If you’ve always wondered what life in the past was like, then there’s no better choice than to study archaeology at university. Archaeology aims to understand historical societies by uncovering and analysing remains discovered in excavations – from tools and foundations to human bones. You'll study everything from human evolution to more specialist areas, such as local history and architecture. If you have questions about our modern-day culture and identity, archaeology is a great way to uncover those answers.
STUDY ARCHAEOLOGY AT UNIVERSITY
There are three main branches of study:
- Prehistoric archaeology– cultures that do not have writing
- Protohistoric archaeology– cultures that have incomplete records
- Historic archaeology– cultures that have well-developed historical records.
Why study archaeology?
There are many benefits to studying archaeology at undergraduate level:
Archaeology is a dynamic subject that constantly changes with the development of new research techniques. New discoveries are always a possibility, and the findings you make can have a significant impact on our understanding of history and humanity.
Archaeology is one of the most varied academic subjects you can study at university. It includes elements of many other subjects, such as history, geography, politics, chemistry, biology and sociology. It is also a practical subject, with hands-on work and the opportunity to travel.
Archaeology courses give you a variety of skills that prepare you for a wide range of careers. You’ll have the option of entering archaeology-related fields, such as conservation and museum work, as well as other industries such as education, law, business, finance and defence.
Why study archaeology at Durham University?
Durham’s Department of Archaeology is one of the largest Archaeology departments in the world, frequently ranked as one of the best in the UK (REF 2014 and Complete University Guide 2020). It is the national leader for archaeological research, ahead of Oxford, Cambridge and University College London.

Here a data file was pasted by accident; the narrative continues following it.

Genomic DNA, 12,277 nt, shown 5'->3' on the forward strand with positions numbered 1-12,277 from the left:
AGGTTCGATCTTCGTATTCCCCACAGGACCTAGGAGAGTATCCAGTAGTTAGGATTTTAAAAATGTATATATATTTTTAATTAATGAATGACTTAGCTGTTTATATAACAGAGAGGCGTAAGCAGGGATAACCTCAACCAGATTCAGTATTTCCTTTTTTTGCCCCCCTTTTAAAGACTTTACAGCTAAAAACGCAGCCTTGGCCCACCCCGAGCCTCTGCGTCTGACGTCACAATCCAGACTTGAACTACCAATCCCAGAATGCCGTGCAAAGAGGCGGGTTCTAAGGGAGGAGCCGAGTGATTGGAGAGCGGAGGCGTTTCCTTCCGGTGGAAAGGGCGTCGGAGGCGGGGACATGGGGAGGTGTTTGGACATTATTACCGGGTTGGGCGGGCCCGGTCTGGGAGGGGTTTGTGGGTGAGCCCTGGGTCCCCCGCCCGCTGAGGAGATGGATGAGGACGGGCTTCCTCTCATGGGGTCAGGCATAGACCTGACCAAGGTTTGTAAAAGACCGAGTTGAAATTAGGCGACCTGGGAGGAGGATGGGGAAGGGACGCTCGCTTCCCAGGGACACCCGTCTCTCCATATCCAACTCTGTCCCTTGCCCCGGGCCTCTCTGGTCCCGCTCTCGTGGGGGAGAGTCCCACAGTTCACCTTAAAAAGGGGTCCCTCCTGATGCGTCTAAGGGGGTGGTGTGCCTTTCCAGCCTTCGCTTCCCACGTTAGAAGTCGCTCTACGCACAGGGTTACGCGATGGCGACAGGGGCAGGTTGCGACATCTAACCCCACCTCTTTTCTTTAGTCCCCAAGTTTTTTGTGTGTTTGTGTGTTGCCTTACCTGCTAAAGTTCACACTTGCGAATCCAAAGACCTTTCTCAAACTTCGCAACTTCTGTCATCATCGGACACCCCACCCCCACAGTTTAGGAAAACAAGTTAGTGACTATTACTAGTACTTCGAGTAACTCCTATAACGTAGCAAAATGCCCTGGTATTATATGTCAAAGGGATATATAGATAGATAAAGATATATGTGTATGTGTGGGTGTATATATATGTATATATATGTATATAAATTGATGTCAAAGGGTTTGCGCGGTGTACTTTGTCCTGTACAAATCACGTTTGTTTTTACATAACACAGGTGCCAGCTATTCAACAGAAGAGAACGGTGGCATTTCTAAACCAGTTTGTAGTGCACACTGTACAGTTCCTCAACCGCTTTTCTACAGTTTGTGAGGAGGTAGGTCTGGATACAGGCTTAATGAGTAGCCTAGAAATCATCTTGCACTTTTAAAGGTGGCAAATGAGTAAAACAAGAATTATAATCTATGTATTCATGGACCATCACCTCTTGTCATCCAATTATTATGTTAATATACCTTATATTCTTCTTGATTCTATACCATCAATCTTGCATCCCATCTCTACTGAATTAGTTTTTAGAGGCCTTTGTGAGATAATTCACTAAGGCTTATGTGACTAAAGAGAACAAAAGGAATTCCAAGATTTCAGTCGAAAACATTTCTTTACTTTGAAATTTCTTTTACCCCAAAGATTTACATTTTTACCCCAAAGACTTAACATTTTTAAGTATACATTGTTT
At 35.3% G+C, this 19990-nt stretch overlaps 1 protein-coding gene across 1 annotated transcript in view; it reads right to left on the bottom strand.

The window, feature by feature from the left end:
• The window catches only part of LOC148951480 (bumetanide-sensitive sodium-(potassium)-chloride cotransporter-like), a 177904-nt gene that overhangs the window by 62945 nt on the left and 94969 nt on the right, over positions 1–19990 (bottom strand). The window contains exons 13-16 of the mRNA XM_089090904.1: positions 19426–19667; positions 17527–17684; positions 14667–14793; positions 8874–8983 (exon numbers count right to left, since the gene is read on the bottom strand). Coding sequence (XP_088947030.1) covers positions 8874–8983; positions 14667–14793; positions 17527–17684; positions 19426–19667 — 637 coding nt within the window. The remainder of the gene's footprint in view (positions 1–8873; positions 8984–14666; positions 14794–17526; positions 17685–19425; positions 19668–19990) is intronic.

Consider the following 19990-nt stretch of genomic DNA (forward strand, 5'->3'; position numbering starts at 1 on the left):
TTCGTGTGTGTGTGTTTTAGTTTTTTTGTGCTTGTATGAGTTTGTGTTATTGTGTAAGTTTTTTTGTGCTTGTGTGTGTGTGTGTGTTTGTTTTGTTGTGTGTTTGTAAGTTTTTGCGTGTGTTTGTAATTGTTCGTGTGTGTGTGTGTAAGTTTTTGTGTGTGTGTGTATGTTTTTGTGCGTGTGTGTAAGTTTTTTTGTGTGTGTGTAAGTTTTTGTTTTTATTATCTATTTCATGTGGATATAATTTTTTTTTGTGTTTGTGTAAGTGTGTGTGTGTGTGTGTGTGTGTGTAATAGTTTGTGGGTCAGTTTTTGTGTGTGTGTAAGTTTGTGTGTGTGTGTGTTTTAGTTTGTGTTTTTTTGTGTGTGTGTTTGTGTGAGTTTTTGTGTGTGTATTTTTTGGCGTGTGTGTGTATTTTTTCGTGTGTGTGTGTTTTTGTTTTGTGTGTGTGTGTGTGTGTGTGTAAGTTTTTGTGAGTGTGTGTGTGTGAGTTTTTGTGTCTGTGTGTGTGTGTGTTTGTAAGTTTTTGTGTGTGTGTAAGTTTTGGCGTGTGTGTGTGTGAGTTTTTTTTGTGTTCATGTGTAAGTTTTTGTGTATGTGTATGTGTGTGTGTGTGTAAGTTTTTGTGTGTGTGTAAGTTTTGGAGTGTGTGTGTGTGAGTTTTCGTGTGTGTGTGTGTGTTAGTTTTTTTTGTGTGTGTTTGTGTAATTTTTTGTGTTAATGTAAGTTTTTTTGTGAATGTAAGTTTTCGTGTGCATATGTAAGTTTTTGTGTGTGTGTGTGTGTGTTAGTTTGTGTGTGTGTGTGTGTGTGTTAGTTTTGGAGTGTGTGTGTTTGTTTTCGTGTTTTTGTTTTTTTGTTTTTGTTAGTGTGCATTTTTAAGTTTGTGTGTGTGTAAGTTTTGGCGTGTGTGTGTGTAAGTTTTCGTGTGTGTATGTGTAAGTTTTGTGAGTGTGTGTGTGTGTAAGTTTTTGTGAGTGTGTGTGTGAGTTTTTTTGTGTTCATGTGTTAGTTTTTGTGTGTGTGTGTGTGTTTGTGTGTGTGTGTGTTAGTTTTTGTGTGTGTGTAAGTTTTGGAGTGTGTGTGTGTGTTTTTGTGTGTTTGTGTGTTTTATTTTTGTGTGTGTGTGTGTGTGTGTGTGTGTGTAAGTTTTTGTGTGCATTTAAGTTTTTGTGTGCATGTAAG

You will be taught by professional archaeologists whose expertise span the Palaeolithic period to the present day. 73% of the Department of Archaeology’s research is considered internationally excellent or world-leading (REF 2014).
You will gain expert training on fieldwork techniques, as well as take part in exciting excavation work. This includes the opportunity to work on the University’s internationally significant excavations at Auckland Castle. As a part of the SOCRATES/ERASMUS programme, Durham encourage students to study for part of their course at a university in another country in the EU. Taking part in the Year Abroad exchange programme allows for you to study an extra year in between your second and final years. You may be able to take part in a work placement programme.
The teaching and learning facilities are world-class, and the Department recently underwent a £3.2 million refurbishment.
- Archaeological chemistry labs
- Conservation labs
- Environmental archaeology labs
- Human osteology and luminescence labs
- Drawing office
- Photographic studio
Key skills from studying archaeology
Studying archaeology gives you transferrable skills that will help you to succeed throughout your degree and future career. These include:
- Project management
- Planning and budgeting
- Data analysis
- Presentation skills
- Public engagement
- Scientific lab work
- Health and safety awareness
- Sampling techniques and strategies
- Interpretation of maps and satellite imagery
What archaeology degrees can I study at Durham University?
If you are looking to pursue archaeology after a foundation year, BA (Hons) Archaeology gives you an international understanding of archaeology, from prehistory to the modern day. This three-year archaeology degree combines the latest research with hands-on fieldwork and excavation.
Degree preparation at the International Study Centre
Our International Foundation Year in Humanities, Law and Social Science prepares international students for an archaeology degree at Durham.
You will develop your English language skills and academic skills, and study archaeology-focused modules that give you the knowledge you need to succeed in your degree.
HUMANITIES, LAW AND SOCIAL SCIENCE
This pathway prepares you for a Humanities, Law or Social Science related undergraduate degree at Durham University.
Find out the entry requirements for your course.
Archaeology degree jobs
There are many different careers and further study options you can pursue with an archaeology degree.
Some of the jobs you could follow include:
- Heritage Manager
- Ancient monuments inspector
- Conservation manager
- Museum curator
- Forensic scientist
- University lecturer
- Education officer.
What makes archaeology at Durham great?
What makes archaeology at Durham great?